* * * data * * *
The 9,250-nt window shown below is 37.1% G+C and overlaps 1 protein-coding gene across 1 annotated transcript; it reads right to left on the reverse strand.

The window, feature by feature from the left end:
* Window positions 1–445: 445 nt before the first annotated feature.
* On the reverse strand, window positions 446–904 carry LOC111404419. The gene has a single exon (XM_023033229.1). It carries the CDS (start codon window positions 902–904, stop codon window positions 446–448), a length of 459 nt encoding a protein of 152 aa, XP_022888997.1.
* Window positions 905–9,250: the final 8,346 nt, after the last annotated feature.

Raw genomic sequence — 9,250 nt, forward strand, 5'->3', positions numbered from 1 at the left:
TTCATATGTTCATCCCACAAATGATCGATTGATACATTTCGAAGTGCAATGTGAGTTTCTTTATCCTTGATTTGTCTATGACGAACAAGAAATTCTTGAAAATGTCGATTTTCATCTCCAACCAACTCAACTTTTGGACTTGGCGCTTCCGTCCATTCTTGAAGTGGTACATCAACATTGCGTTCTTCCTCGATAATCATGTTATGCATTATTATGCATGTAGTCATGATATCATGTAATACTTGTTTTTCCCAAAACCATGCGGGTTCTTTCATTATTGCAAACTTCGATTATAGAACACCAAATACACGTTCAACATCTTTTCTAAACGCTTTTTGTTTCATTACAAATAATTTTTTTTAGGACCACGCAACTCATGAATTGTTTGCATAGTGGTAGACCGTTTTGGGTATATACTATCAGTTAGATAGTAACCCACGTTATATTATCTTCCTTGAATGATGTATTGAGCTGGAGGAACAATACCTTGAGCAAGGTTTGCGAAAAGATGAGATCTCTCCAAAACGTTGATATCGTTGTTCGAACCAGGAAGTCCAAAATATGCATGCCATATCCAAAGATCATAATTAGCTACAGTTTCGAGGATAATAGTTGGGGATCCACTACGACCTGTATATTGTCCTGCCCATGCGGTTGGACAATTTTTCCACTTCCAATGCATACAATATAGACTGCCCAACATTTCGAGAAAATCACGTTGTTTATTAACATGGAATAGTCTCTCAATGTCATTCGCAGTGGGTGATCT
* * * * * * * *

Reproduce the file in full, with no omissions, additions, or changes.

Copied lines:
The 9,250-nt window shown below is 37.1% G+C and overlaps 1 protein-coding gene across 1 annotated transcript; it reads right to left on the reverse strand.

The window, feature by feature from the left end:
* Window positions 1–445: 445 nt before the first annotated feature.
* On the reverse strand, window positions 446–904 carry LOC111404419. The gene has a single exon (XM_023033229.1). It carries the CDS (start codon window positions 902–904, stop codon window positions 446–448), a length of 459 nt encoding a protein of 152 aa, XP_022888997.1.
* Window positions 905–9,250: the final 8,346 nt, after the last annotated feature.

Raw genomic sequence — 9,250 nt, forward strand, 5'->3', positions numbered from 1 at the left:
TTCATATGTTCATCCCACAAATGATCGATTGATACATTTCGAAGTGCAATGTGAGTTTCTTTATCCTTGATTTGTCTATGACGAACAAGAAATTCTTGAAAATGTCGATTTTCATCTCCAACCAACTCAACTTTTGGACTTGGCGCTTCCGTCCATTCTTGAAGTGGTACATCAACATTGCGTTCTTCCTCGATAATCATGTTATGCATTATTATGCATGTAGTCATGATATCATGTAATACTTGTTTTTCCCAAAACCATGCGGGTTCTTTCATTATTGCAAACTTCGATTATAGAACACCAAATACACGTTCAACATCTTTTCTAAACGCTTTTTGTTTCATTACAAATAATTTTTTTTAGGACCACGCAACTCATGAATTGTTTGCATAGTGGTAGACCGTTTTGGGTATATACTATCAGTTAGATAGTAACCCACGTTATATTATCTTCCTTGAATGATGTATTGAGCTGGAGGAACAATACCTTGAGCAAGGTTTGCGAAAAGATGAGATCTCTCCAAAACGTTGATATCGTTGTTCGAACCAGGAAGTCCAAAATATGCATGCCATATCCAAAGATCATAATTAGCTACAGTTTCGAGGATAATAGTTGGGGATCCACTACGACCTGTATATTGTCCTGCCCATGCGGTTGGACAATTTTTCCACTTCCAATGCATACAATATAGACTGCCCAACATTTCGAGAAAATCACGTTGTTTATTAACATGGAATAGTCTCTCAATGTCATTCGCAGTGGGTGATCT